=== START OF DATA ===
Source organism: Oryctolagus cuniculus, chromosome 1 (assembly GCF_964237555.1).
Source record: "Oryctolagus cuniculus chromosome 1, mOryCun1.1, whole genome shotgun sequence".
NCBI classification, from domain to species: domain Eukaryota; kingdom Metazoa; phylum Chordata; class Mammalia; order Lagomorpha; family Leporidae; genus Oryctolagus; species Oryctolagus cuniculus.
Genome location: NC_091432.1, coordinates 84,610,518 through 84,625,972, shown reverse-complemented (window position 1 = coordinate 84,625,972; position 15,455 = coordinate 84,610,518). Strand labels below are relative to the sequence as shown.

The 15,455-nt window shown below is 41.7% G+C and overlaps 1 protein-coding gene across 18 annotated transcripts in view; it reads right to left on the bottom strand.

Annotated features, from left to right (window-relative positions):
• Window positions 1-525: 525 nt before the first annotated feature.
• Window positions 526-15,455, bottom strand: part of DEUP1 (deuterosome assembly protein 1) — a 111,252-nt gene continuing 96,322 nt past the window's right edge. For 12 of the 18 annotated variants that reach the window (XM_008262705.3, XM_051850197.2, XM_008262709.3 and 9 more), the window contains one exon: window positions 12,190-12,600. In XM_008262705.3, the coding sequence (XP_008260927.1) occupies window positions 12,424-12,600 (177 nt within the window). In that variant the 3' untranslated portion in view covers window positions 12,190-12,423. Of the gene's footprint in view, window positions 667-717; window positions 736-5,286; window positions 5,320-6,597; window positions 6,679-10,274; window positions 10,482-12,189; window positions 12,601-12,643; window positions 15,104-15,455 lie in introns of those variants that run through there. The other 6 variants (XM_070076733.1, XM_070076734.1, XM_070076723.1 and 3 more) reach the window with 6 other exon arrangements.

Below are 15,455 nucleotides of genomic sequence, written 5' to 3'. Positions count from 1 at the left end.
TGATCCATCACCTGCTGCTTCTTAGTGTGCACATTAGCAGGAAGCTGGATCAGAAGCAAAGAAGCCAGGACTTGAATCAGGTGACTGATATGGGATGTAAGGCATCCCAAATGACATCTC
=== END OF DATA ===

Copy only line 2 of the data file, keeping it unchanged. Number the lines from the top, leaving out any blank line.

Source record: "Oryctolagus cuniculus chromosome 1, mOryCun1.1, whole genome shotgun sequence".